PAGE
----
2.3. Synthesis of P3HT-COOHs

P3HT-COOHs contain P3HT-Z-COOH, and P3HT-M-COOH is synthesized by click reaction [38] (Scheme 1). The 4-aminophenylacetic acid (i.e., Z) and sodium azide were mixed in water to substitute the amino group of 4-aminophenylacetic acid into azide (N3), yielding N3-functionalized-phenylacetic acid complexes (Z-N3). The 4-(bromomethyl)benzoic acid (i.e., M) and sodium azide were mixed in DMF to substitute the bromide group of 4-(bromomethyl)benzoic acid into azide (N3), yielding N3-functionalized-methylbenzoic acid complexes (M-N3).

Subsequently, the synthesized P3HT-≡ and Z-N3 or M-N3 were mixed in THF and kept at 60°C under Ar for 3 days, yielding P3HT-Z-COOH or P3HT-M-COOH complexes. The resulting solution was precipitated in methanol to remove the excess amount of Z-N3 or M-N3, which was not coupled with P3HT-≡.

2.4. Synthesis of the Se Precursor

Selenium powder 0.079 g (1.0 mmol) was added to a three-necked flask with 2 mL of oleylamine and 10 mL of ODE, and the mixture was then stirred under Ar at 220°C to produce an optically clear solution.

2.5. Synthesis of P3HT-COOH/CdSe Nanocomposites

P3HT-COOHs 0.009 g (0.500 mmol) and cadmium stearate 0.395 g (0.500 mmol) were mixed in ODE (13 mL) and trichlorobenzene (1 mL) and kept at 220°C under Ar until the liquid color was bright orange. The product is P3HT-COO-Cd solution (P3HT-Z-COO-Cd or P3HT-M-COOH-Cd). Subsequently, 10 mL Se precursor solution was rapidly injected into the P3HT-COOH-Cd solution. The reaction solution color immediately changed to brown from bright orange indicating the formation of CdSe nanoparticles. Nanoparticles were allowed to grow at 220°C for 1 h. The resulting P3HT-COOH/CdSe nanocomposites were cooled down and precipitated with methanol and redissolved in chloroform.

3. Characterizations

The morphology of P3HT-COOH/CdSe nanocomposites was imaged by using transmission electron microscopes (Tecnai G2 F20 S-TWIN, FEI). The absorption and emission spectra were recorded with a UV-vis spectrometer (UV-2600, Shimadzu) and a spectrofluorophotometer (CaryEclipse, Varian), respectively. All samples were excited at , and the emission was collected at . The Fourier transform infrared spectroscopy (FT-IR) spectra were obtained using a FT-IR spectrometer (FTIR-8400s, Shimadzu). The X-ray diffraction (XRD) (XD8-AdranceX, Bruker Corporation, Germany) measurement was carried out using a Cu-Kα radiation source (), and the range used was from 5° to 80°.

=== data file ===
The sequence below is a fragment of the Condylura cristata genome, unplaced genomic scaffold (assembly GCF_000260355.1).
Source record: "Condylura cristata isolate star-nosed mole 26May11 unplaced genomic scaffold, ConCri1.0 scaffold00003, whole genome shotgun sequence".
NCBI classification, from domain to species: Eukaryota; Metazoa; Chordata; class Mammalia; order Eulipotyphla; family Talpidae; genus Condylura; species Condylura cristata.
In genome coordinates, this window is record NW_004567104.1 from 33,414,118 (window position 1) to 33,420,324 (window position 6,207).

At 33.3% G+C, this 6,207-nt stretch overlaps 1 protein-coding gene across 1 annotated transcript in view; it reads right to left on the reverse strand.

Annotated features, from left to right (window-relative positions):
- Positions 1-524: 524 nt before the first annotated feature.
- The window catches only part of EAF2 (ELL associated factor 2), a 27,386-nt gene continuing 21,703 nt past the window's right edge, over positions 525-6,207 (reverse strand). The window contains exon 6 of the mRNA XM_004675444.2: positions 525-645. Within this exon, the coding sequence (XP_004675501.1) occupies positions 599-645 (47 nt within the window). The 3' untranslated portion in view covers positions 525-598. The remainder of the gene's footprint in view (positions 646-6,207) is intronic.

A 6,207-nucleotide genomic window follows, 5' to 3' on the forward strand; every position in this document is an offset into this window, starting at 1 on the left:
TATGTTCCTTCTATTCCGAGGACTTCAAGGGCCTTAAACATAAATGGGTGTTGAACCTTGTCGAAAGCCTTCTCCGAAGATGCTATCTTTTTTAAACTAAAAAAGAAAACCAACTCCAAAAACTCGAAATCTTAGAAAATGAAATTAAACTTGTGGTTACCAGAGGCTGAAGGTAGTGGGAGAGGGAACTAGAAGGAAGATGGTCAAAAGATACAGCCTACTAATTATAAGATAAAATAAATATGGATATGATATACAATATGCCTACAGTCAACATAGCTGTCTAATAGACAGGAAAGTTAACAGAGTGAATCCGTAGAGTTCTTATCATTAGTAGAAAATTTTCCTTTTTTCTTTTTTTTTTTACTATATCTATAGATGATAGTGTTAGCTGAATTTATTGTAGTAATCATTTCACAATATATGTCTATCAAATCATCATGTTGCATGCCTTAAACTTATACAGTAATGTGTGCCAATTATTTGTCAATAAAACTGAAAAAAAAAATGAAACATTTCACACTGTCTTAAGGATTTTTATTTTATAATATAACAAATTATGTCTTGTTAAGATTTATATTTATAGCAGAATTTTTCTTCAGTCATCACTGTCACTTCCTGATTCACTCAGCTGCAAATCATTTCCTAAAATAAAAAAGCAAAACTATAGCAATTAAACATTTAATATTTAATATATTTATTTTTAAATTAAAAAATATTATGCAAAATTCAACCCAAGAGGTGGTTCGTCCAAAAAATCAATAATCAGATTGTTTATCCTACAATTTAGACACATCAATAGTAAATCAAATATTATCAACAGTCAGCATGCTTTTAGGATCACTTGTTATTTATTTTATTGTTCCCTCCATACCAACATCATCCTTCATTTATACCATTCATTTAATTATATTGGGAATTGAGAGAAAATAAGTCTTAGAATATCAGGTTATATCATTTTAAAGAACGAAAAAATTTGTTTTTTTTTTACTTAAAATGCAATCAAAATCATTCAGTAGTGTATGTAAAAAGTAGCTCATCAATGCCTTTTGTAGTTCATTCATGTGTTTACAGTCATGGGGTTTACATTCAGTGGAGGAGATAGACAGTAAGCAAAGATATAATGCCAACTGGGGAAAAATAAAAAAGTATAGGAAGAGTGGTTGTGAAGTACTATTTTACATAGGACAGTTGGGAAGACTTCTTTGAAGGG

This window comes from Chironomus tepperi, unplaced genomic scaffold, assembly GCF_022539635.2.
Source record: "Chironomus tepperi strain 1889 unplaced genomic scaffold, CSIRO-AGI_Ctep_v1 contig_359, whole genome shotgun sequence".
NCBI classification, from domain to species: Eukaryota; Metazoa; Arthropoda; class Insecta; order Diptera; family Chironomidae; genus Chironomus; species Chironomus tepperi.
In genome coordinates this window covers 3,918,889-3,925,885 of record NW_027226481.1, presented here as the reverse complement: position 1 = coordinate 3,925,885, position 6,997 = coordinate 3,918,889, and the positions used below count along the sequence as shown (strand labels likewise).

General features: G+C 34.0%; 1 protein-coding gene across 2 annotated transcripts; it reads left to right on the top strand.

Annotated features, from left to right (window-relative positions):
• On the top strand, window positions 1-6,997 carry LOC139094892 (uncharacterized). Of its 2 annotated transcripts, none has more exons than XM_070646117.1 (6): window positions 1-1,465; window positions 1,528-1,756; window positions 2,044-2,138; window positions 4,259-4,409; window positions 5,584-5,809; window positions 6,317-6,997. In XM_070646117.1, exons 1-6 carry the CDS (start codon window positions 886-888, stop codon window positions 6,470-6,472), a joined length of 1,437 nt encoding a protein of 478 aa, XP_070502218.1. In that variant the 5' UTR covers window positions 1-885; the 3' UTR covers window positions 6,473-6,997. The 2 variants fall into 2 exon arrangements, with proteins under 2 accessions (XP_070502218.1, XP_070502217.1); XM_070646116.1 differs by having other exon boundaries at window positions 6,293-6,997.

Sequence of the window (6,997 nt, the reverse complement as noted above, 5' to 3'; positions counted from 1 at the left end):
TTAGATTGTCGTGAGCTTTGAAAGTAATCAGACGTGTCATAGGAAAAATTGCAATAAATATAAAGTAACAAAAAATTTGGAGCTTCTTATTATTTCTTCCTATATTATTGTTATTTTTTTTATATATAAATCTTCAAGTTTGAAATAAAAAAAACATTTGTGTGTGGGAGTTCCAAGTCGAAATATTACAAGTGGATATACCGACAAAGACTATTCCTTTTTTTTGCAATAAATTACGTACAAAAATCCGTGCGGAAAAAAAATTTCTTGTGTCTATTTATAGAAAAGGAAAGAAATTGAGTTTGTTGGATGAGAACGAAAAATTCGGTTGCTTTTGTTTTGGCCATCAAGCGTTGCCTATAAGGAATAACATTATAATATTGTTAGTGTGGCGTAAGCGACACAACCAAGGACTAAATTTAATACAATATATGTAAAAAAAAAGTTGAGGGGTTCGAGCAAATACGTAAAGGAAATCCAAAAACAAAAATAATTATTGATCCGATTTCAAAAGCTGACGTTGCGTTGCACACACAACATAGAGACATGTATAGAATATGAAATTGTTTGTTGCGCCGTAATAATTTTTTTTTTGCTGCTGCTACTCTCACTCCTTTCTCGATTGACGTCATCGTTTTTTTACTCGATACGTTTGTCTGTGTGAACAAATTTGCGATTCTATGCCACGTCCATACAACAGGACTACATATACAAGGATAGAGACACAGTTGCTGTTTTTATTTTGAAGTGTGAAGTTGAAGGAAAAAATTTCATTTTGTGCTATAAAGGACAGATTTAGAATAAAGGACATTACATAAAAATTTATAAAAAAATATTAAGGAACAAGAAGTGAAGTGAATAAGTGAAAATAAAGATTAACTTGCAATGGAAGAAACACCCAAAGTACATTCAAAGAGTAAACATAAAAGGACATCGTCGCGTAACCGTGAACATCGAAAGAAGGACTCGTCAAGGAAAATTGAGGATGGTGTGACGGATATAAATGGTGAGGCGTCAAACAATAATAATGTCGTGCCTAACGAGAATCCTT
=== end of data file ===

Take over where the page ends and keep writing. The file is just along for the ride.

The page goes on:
4. Results and Discussion

The synthesis routes of P3HT-COOH/CdSe nanocomposites are illustrated in Scheme 2. The P3HT-COOH (e.g., P3HT-M-COOH and P3HT-Z-COOH in Scheme 1) plays an important role in the synthesis of CdSe nanocrystals. The growth process of nanocrystals can be controlled via P3HT-COOH as a template. First of all, according to a recent report, the carboxyl of P3HT-COOH can react with Cd2+ to form P3HT-COO-Cd compounds linked by metal carboxylate linkage [39, 40]. The Se precursor was then injected and subjected to a subsequent nucleation-and-growth process.

FT-IR spectroscopy in Figures 1(a) and 1(b) was used to identify and characterize the metal carboxylate linkage between Cd2+ and -COOH. In Figure 1(a), the absorption peaks at 1639 cm−1 and 3433 cm−1 assigned to the characteristic C=O stretching vibration and -O-H stretching vibration of P3HT-Z-COOH disappeared in the FT-IR spectrum of P3HT-Z-COOH/CdSe nanocomposites, and the absorption peaks at 1556 cm-1 (carboxylate stretching) appeared, clearly indicating the success of chemical coupling (see Scheme 1) between CdSe and P3HT-Z-COOH. The same happens in Figure 1(b). Figure 1(c) compares the FT-IR spectra of P3HT-Z-COOH/CdSe nanocomposites and P3HT-M-COOH/CdSe nanocomposites. As shown in the FT-IR spectra, the -CH2- characteristic vibration shifts from 1103 to 991 cm-1 due to the different locations of -CH2- in the two kinds of P3HT-COOHs.

The high boiling point solvent ODE was employed to dissolve P3HT-COO-Cd (P3HT-Z-COO-Cd and P3HT-M-COO-Cd) for the synthesis of high-quality P3HT-COOH/CdSe NC nanocomposites. The injection of Se-oleylamine solution initiated the nucleation and growth of CdSe NCs having direct contact with P3HT-COOH (see Experiment). The presence of P3HT-COOH imposed steric hindrance during the growth of CdSe NCs, thereby preventing the agglomeration of CdSe NCs.